Towards an understanding of NSF's role in vesicle docking and fusion
Phyllis Hanson, Ph.D., Washington University, St. Louis, MO
NSF (N-ethylmaleimide sensitive fusion protein) is an ATPase required for ongoing membrane trafficking. It acts, at least in part, by dissociating the SNARE complexes thought to catalyze membrane fusion, freeing individual SNAREs for recycling and assembly into new complexes. In exocytosis, current models place NSF's activity after the fusion event and before recycling; other data hint at a role directly preceding fusion. Our biochemical analyses of reactions catalyzed by NSF suggest that it has effects on a variety of SNARE-containing complexes that could explain pre- and post-fusion roles. NSF can also directly regulate the conformation of individual SNAREs. I will present data characterizing these transformations, and will argue that NSF's ability to dissociate otherwise stable membrane protein complexes provides an unique form of regulation to vesicle docking and fusion.
Using single molecule and vesicle resolution in synaptic transmission studies.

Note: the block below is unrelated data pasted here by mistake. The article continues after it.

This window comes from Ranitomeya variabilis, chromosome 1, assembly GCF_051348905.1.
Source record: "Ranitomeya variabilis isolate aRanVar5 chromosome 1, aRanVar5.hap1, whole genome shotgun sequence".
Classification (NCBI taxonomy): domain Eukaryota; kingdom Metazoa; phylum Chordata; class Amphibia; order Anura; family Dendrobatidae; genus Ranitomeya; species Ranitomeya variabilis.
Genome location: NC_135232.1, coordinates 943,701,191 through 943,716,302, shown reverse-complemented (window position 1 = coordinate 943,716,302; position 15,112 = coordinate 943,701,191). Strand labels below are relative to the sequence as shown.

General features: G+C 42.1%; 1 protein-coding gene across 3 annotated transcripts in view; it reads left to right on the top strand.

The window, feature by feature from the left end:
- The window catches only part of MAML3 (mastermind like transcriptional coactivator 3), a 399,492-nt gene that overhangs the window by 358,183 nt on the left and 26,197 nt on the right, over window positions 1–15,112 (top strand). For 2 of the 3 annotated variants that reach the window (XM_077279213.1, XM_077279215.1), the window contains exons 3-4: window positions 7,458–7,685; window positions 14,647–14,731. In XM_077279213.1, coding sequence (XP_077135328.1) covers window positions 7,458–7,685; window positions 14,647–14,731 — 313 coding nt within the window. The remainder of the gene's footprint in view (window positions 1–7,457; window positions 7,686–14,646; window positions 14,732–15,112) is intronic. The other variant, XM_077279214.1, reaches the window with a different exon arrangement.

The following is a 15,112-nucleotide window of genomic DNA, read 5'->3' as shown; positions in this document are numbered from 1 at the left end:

Gadi Peleg1, Thomas Perroudt1, Marc H. Levin1, Clyde F. Wilson1, Dan T. Chiu1, Richard C. Lin2, Jagath R. Junutula2, Richard H. Scheller2 & Richard N. Zare1
1The Department of Chemistry, and 2The Department of Molecular and Cellular Physiology, Stanford University.
Advances in the ability to measure the activity of single units in neurons - such as patch clamp single channel recording - carry the potential for new findings about the actual ways the synapse works. The nondestructive nature of optical techniques can be implemented to follow the motions of the molecular machines while doing their function, and to provide more clues for answering questions such as how the SNARE complex (the synaptic core complex) mediates synaptic fusion. Few copies of the SNARE are believed to be acting in this molecular cooperative effort involved in fusion, and thus, single molecule optical studies are in particular suitable for this task. By developing methodologies to manipulate single vesicles, a complementary tool is provided for the performance of a single unit fusion assay. An overview of the single molecule and vesicle analysis methods will be presented. Examples of the advantages of the approach in studying the machinery of fusion and analyzing single vesicles will be given.
Supported by NIDA.
Gadi Peleg would like to acknowledge the NIH for a postdoctoral fellowship.